By now, the movie’s hashtag (“Movie Better Days” #电影少年的你#) has seen over 540 million views on Weibo.

See the trailer of Better Days here (with English subtitles). Better Days is still airing in cinemas across China and is also played at various theaters in Europe, America, and Australia.

By Chauncey Jung

Edited by Manya Koetse
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©2019 Whatsonweibo. All rights reserved. Do not reproduce our content without permission – you can contact us at info@whatsonweibo.com.

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China Arts & Entertainment

Top 10 of Popular Chinese Podcasts of 2019 (by What’s on Weibo)

What are Chinese podcast app users listening to? An overview.

Jialing Xie

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As the podcasting industry only seems to become more thriving around the world, What’s on Weibo tunes into China’s podcast market and selects ten of the most popular Chinese podcasts for you.

Ever since it first made its entrance into the entertainment industry, the podcast – a term coined in 2004 – has kept growing in listenership in most Western countries.

The same holds true for China, where podcasts are mainly concentrated on a couple of bigger online audio streaming platforms.

What are the most ear-catching podcast streaming services in China now? While various podcast apps have been competing with each other to attract users with their trending content, Ximalaya is one of the most popular ones as it offers the widest range of content of all major podcast apps in China. The app was first launched in 2013, and has been a top-scoring app ever since.

In terms of popularity, Ximalaya (喜马拉雅) is closely followed by DragonflyFM (蜻蜓FM), LycheeFM(荔枝FM), and a series of other podcast platforms with each implementing different business models.

How do we know what’s trending on these podcast apps? Based on user clicks and other metrics, Ximalaya has its own ranking lists of popular podcasts for five major categories: classics, audiobooks,crosstalk & storytelling, news, music, and entertainment.

DragonflyFM (蜻蜓FM) and other podcast apps also have their own rankings for even more narrowly defined categories, although these rankings often feature the same ‘most popular’ podcasts as Ximalaya and other apps.

To give you an impression and an overview of the kind of podcasts that are currently most popular in China, we have made a selection of trending podcasts across various audio apps, with some notes that might be useful for those tuning into these podcasts as learners of Mandarin (all of these popular podcasts use Mandarin).

Please note that this is not an ‘official’ top 10 list, but one that is compiled by What’s on Weibo based on various popular ranking lists in different categories. Guo Degang’s crosstalk and storytelling podcast, for instance, is ranked as a number one popular podcast on both Ximalaya and Dragonfly FM, which is why it comes in highest in our list, too.

What’s on Weibo is independent and is not affiliated with any of these audio platforms or podcasts.

 

#1 Guo Degang: Crosstalk Collection of 21 Years (郭德纲21年相声精选)

Link to podcast

Category: Crosstalk & Storytelling

Duration: 20-90 min/episode

About:

Guo Degang (郭德纲, Guō Dégāng) is one of the most successful crosstalk comedians in China. In 1995, he founded his own crosstalk society, Deyun Society (德云社, Dé Yún Shè), which aims to “bring crosstalk back to traditional theaters.” Guo Degang has succeeded in making the general public pay more attention to crosstalk (相声, xiàngsheng), a traditional Chinese art performance that started in the Qing Dynasty. Like many other traditional Chinese arts, crosstalk performers are expected to have had a solid foundation that is often referred to as “kung fu” (功夫, Gōngfū) before they can perform onstage. Among the many collections attempted to gather Guo Degang’s crosstalk and storytelling performance, this podcast is probably the most comprehensive attempt thus far to gather Guo’s crosstalk and storytelling – it lists Guo’s best performances throughout his nearly three-decade career.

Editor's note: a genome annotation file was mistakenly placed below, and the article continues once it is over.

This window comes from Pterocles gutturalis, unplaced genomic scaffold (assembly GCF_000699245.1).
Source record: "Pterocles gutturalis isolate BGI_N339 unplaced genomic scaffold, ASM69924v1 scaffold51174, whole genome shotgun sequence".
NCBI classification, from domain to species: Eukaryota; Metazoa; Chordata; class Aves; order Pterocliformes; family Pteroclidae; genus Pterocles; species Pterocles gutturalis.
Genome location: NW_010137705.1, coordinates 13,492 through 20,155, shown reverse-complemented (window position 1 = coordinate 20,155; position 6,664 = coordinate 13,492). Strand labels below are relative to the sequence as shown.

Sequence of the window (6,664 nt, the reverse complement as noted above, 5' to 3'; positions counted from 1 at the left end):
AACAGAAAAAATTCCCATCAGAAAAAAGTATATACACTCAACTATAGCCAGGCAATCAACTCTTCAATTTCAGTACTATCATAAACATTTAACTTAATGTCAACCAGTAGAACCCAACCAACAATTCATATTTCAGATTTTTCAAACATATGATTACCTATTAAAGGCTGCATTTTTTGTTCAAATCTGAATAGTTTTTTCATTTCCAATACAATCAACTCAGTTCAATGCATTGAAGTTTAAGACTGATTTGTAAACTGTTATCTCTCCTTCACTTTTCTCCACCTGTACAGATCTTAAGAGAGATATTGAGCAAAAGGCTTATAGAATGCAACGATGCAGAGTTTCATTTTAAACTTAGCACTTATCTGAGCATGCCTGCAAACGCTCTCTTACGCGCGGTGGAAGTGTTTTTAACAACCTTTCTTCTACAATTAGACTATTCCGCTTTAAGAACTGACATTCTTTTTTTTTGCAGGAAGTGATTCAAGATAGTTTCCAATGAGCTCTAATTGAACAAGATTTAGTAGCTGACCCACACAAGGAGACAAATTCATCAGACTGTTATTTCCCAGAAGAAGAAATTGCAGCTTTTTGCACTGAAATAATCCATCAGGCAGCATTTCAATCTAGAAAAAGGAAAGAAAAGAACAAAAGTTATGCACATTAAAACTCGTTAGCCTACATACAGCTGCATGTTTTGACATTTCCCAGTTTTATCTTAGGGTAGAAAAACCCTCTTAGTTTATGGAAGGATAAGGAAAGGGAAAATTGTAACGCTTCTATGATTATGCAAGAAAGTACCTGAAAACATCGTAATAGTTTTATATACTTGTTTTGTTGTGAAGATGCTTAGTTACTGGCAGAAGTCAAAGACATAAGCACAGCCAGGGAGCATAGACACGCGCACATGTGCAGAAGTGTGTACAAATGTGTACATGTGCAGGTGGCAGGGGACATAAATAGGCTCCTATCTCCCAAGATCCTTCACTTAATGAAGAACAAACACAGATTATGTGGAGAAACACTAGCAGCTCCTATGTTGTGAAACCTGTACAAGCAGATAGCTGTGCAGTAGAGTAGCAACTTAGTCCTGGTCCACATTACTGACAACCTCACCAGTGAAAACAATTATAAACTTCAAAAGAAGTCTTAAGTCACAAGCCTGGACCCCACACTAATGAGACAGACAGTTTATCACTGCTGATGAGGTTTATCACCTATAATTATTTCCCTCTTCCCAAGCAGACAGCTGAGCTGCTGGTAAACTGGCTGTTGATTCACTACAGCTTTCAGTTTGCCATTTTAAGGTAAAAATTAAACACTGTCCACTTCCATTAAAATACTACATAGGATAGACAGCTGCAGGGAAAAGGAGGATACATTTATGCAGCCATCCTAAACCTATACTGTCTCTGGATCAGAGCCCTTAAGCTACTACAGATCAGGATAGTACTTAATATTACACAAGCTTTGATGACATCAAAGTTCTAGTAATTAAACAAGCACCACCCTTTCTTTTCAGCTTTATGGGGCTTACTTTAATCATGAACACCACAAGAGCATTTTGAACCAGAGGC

Tips if you are a Mandarin learner:

This podcast contains a lot of word jokes, special idioms, and cultural and historical context, making it more suitable for advanced Mandarin learners. But beginners, don’t be discouraged! Get your feet wet with Guo’s sense of humor if you like a challenge. Accent Alert: you will hear the Tianjin accent in Guo’s performance, which is also encouraged by the crosstalk & storytelling art genre.

 

#2 King Fafa (发发大王)

Link to podcast

Category: Talkshow & Entertainment

Duration: 1 – 2 hr/episode

About:

This podcast provides a glimpse into Chinese society through the lens of ordinary people and their own stories. These stories range from a Chinese mother going through struggles to give birth to her child in the UK as an immigrant, to the love-and-hate relationship between Chinese youngsters and marriage brokers. Or how about Huawei employees’ personal anecdotes, or a self-made millionaire’s confession on his sudden realization of the true meaning of life? Looking beneath the surface of people’s lives with a compassionate and sometimes somewhat cynical attitude, the talk show podcast Fafa King has won over Chinese podcast listeners.

Tips if you are a Mandarin learner:

Enrich your vocabulary and phrases bank with this daily-conversation based podcast. Suitable for medium-level Mandarin learners.
Accent Alert: you will hear mostly Beijinger accents from the two hosts.

 

#3 Chasing Tech, Teasing Arts (追科技撩艺术)

Link to podcast

Category: Technology & Art / Business podcas

Duration: 30 min -1 hr/episode

About:

This Doko.com podcast allows listeners to get new perspectives on technology, art, environmental protection, and business through the voice of aspiring Chinese youths from within China and abroad. Doko.com used to be a digital marketing agency but now describes itself as a “group of people passionate about the internet, a diverse, interesting and exciting place.”

Tips if you are a Mandarin learner:

Doko’s podcast features interviews between the host and guests on topics mainly relating to art and technology in a semi-formal setting. Listen to learn how to discuss these topics in Mandarin. Accent Alert: you will hear the host speaking Mandarin with a slight accent and guest speakers with various accents of their origin.